Wilson et al National review of fback practice - realist evaluation.pdf (1.1 MB)
Feedback for emergency ambulance staff: A national review of current practice using realist evaluation methodology
journal contributionposted on 2023-08-30, 10:57 authored by Gillian Janes, Caitlin Wilson, Rebecca Lawton, John Benn
Research suggests that feedback in Emergency Medical Services (EMS) positively affects quality of care and professional development. However, the mechanisms by which feedback achieves its effects still need to be better understood across healthcare settings. This study aimed to understand how United Kingdom (UK) ambulance services provide feedback for EMS professionals and develop a programme theory of how feedback works within EMS, using a mixed-methods, realist evaluation framework. A national cross-sectional survey was conducted to identify feedback initiatives in UK ambulance services, followed by four in-depth case studies involving qualitative interviews and documentary analysis. We used qualitative content analysis and descriptive statistics to analyse survey responses from 40 prehospital feedback initiatives, alongside retroductive analysis of 17 interviews and six documents from case study sites. Feedback initiatives mainly provided individual patient outcome feedback through “pull” initiatives triggered by staff requests. Challenges related to information governance were identified. Our programme theory of feedback to EMS professionals encompassed context (healthcare professional and organisational characteristics), mechanisms (feed back and implementation characteristics, psychological reasoning) and outcomes (implementation, staff and service outcomes). This study suggests that most UK ambulance services use a range of feedback initiatives and provides 24 empirically based testable hypotheses for future research.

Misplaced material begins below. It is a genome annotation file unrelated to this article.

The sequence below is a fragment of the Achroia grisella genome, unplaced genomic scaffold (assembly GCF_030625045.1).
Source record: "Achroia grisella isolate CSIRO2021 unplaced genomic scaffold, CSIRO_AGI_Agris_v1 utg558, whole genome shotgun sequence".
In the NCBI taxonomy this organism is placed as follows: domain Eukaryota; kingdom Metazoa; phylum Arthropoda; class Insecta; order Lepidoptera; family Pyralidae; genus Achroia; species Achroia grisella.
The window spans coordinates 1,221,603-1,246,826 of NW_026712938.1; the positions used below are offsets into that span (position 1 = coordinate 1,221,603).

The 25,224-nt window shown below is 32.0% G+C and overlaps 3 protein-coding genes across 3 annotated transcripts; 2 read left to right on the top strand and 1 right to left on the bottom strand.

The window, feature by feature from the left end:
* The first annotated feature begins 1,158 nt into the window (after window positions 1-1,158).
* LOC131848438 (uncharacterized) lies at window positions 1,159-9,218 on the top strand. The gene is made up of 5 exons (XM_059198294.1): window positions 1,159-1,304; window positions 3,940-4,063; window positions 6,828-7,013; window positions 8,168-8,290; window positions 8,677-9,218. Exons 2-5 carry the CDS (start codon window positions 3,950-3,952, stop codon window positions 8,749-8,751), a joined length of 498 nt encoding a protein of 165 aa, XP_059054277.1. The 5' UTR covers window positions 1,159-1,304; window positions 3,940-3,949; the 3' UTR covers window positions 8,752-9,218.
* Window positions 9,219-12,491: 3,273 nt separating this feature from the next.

- Published version
- School of Nursing and Midwifery – Chelmsford Outputs